Evolutionary biologist Frederic Lens (who works both here at Naturalis and at Leiden University) has received a €700,000 research grant from the Netherlands Organisation for Scientific Research (NWO). He received the scholarship together with Naturalis researcher Luis Valente and Groningen University researcher Rampal Etienne, and they will built a new theoretical model that describes the relationship between species' traits and speciation on islands.
Speciation by evolutionary processes
Some groups of organisms contain many hundreds of species, while others may consist of only a handful. "Why?", asks Frederic Lens. "What causes one group to evolve into many different species, and not the other one? That is one of the largest unsolved mysteries in biodiversity research." The researchers will develop open-access software that will allow evolutionary biologists to test which traits of organisms underlie this diversification, which is at the basis of the formation of new species.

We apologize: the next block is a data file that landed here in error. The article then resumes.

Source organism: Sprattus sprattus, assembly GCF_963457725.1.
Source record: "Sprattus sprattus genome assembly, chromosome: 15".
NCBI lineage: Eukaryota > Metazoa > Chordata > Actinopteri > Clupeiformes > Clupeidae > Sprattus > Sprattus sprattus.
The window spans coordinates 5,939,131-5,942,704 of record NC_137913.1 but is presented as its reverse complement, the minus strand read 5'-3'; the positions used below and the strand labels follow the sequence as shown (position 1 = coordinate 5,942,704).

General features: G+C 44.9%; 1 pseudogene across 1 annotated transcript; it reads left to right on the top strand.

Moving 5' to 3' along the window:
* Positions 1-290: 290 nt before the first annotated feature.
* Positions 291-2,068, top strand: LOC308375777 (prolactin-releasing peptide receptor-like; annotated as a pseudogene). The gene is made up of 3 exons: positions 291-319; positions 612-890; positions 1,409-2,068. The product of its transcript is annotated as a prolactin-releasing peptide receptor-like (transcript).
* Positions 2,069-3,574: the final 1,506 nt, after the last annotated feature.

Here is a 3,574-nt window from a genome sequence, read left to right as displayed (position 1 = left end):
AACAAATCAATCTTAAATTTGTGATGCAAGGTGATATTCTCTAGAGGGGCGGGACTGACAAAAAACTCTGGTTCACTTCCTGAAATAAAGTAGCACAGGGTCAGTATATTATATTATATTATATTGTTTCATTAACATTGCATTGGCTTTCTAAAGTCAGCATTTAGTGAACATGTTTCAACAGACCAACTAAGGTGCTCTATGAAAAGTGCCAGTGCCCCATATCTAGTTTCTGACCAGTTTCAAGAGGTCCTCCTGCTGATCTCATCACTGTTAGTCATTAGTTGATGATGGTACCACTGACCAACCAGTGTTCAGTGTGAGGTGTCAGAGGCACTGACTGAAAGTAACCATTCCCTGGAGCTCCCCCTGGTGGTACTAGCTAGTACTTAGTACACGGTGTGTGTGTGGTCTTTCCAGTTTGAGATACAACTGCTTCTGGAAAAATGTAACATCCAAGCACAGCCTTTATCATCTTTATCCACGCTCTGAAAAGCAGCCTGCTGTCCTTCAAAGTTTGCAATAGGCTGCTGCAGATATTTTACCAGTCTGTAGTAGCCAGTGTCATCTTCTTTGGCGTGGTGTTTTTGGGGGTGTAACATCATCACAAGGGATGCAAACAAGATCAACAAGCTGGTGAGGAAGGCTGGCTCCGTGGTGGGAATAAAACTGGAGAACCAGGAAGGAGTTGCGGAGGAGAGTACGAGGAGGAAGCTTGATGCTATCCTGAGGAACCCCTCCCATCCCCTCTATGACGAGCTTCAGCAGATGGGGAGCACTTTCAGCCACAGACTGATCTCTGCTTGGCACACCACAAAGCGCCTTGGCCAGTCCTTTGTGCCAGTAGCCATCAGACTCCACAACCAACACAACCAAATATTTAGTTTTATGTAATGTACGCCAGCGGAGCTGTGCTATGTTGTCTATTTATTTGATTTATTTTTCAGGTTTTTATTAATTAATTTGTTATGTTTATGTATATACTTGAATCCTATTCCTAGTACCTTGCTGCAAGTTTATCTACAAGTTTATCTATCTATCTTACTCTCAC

Biologists have known since Darwin's research on the Galápagos islands that islands are ideal places to study evolutionary processes. Islands are, so to speak, evolutionary pressure-cookers. "We will focus on the Asteraceae group of plants which has produced the largest number of species on islands, and on the Canary Islands, one of the best-studied island groups in the world", Lens explains.
The project will give work to two PhD students, who will be working together closely. One will work in Groningen and build a new model for diversification. This model will be tested using results generated by the other PhD student, who will be working at Naturalis and will provide molecular
fylogenetic data, and datasets of of specific traits that might influence extinction and the formation of new species, such as wood formation, or traits of seeds and fruits. "The synergy and cooperation between the two will be crucial for a succesful result of the project", Lens says. "Studying the traits that influence the patterns of diversification is one of the hot topics in biodiversity research. We hope that our new model will lead to a better understanding of the current biodiversity on islands all over the world."